This page describes the walkthrough stage of the application security interview process, which is used instead of a take home exercise.
At Sourcegraph, application security engineers:
- Are often reading code that they haven’t written.
- Are functioning in an asynchronous environment where clear communication is key.
- Are assisting other members of Sourcegraph’s team in understanding complex security-related issues, and developing creative solutions to those issues.
- Allow you as a candidate to focus on an area that you are comfortable in.
- Allows a dialogue that simulates a technical discussion between you and your future peers.
- Use the discussion as a proxy for assessing your application security skills
- Have a time-efficient process for yourself and Sourcegraph.
- Good communicators.
- Confident in identifying application security weaknesses that stem from a variety of sources.
- Creative and pragmatic about finding solutions to these issues.
- Able to advocate for better security practices across the organization.
During the interview, you will guide us through a project or library of your choice.
It is important that you choose a project or a library that you are comfortable with. You don’t have to choose a project with known vulnerabilities – we’re more interested in understanding your thought process and the way you would work your way through an application during a security assessment. If you aren’t sure about the application you wish to use, the Sourcegraph platform might be a good choice!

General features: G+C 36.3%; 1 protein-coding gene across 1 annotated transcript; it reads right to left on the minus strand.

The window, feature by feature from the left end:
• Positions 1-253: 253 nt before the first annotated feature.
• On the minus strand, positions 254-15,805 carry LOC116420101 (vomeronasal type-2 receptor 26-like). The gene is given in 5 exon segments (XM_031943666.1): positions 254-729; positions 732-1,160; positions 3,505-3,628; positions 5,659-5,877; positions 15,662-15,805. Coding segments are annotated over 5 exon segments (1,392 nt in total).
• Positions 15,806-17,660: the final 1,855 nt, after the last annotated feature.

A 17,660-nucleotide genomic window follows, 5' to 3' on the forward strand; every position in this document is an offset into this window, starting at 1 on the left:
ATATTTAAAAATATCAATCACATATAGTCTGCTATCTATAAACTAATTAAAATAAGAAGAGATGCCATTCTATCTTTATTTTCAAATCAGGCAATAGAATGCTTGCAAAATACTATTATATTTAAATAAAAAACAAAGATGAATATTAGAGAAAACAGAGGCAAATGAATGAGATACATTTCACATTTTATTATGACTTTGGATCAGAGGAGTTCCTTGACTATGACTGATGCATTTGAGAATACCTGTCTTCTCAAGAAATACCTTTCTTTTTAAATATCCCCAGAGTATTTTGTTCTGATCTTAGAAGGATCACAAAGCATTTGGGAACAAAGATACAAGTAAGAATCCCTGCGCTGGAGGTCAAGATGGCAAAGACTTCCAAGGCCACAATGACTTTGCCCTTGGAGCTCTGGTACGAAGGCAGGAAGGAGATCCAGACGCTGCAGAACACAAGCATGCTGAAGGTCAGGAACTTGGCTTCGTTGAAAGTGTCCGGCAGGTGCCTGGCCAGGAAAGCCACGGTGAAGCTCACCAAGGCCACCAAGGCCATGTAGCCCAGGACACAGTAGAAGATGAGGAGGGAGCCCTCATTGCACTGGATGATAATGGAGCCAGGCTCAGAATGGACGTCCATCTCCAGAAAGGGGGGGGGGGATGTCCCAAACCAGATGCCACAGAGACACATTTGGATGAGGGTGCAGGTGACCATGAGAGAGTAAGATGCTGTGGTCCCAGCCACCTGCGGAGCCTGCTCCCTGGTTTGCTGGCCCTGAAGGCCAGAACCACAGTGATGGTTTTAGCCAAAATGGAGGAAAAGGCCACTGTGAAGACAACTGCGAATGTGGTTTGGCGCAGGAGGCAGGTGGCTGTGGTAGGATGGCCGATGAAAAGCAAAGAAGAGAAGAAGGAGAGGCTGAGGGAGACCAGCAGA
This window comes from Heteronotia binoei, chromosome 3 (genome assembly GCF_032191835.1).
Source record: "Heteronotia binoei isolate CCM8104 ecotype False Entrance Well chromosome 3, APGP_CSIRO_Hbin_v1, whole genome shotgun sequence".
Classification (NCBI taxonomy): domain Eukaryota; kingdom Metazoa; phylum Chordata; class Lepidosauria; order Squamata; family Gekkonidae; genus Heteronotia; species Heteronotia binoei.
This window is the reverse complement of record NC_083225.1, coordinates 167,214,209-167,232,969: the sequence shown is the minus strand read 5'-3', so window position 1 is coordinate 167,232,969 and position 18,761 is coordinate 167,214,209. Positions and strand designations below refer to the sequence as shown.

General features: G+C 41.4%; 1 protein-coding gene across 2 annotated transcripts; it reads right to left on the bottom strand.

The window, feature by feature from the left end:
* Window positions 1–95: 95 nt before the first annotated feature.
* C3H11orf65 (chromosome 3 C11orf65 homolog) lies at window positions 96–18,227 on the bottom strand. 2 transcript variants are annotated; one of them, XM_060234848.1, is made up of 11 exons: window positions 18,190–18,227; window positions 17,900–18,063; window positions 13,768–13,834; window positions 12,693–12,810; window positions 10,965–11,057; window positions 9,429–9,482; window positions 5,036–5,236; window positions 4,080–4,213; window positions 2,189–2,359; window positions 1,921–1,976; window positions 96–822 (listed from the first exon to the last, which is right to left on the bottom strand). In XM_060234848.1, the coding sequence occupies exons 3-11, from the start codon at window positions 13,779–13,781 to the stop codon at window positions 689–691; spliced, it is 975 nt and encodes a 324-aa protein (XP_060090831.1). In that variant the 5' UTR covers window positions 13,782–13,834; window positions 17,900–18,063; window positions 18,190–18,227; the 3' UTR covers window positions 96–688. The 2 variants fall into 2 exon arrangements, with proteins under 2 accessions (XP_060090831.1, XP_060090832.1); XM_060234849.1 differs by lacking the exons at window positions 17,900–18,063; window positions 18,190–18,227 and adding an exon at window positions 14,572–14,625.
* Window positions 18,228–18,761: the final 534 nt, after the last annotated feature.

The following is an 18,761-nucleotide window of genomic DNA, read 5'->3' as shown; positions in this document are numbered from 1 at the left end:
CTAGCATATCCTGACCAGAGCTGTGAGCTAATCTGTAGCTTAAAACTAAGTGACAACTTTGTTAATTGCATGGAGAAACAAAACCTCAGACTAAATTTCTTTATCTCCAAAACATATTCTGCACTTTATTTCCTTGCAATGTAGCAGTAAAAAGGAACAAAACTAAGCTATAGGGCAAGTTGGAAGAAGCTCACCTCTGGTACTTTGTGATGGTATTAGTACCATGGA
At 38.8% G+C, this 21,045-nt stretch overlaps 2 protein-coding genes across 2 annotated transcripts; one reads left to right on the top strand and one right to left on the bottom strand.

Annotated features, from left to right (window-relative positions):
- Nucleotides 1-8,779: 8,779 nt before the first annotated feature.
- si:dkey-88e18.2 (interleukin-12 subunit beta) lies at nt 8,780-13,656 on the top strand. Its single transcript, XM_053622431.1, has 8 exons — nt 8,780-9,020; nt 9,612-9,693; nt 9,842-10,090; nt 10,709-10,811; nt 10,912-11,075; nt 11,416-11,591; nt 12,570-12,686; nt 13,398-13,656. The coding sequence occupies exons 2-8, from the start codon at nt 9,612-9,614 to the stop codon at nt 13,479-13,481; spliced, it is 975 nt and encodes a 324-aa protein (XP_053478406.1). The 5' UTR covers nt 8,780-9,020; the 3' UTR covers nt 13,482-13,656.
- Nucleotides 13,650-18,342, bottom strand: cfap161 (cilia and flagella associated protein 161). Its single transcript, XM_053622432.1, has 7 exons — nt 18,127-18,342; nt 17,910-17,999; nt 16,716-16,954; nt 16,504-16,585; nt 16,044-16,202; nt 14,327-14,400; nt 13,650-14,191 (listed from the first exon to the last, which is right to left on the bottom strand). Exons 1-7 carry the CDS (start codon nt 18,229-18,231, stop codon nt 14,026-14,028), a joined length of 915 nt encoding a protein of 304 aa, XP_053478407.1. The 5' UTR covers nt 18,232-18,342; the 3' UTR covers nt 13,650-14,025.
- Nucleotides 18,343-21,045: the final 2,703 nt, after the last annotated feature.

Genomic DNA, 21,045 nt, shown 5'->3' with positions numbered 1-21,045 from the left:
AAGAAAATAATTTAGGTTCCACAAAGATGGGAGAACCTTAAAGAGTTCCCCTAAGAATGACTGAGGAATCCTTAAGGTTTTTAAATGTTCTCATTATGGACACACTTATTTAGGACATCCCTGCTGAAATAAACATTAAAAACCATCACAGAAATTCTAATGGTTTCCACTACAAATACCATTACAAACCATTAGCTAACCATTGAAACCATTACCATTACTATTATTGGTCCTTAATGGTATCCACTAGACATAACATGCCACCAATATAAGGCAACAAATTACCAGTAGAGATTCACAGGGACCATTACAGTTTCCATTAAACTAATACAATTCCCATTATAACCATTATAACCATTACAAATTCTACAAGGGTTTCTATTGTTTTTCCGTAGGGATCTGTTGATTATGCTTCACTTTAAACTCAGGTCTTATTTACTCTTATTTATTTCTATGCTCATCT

- Interview length: 45 minutes
- 5 minutes of introductions
- 30 minute walkthrough
- 10 minutes of questions that you have for us about working at Sourcegraph
Be prepared to share your screen and walk us through the code.
For the interview, we will expect you to carry out an application security assessment of the project’s code. We do not expect you to carry out any live testing against the project. Instead, by examining code, we would like to work through:
- The purpose of the project and any logic-based security concerns that might arise
- Technical security concerns, for example those deriving from the OWASP Top 10
- The use of dependencies within the project and how you would assess them for security issues
- Tooling or processes you would put in place to assess the application on an ongoing basis
We do not have to assess every part of the application during the call – it is preferable to focus on a single area of functionality and cover it from a variety of security perspectives. If there are areas that we are particularly interested in, we might ask you to dive further into them and assess how specific aspects of functionality might work.
For any security concerns identified we are also interested in knowing how you would solve them, both in the immediate case and on an ongoing basis. How would you automatically catch vulnerabilities which might be introduced in the future? How would you ensure that developers are aware of the potential risks when they are working on this piece of code?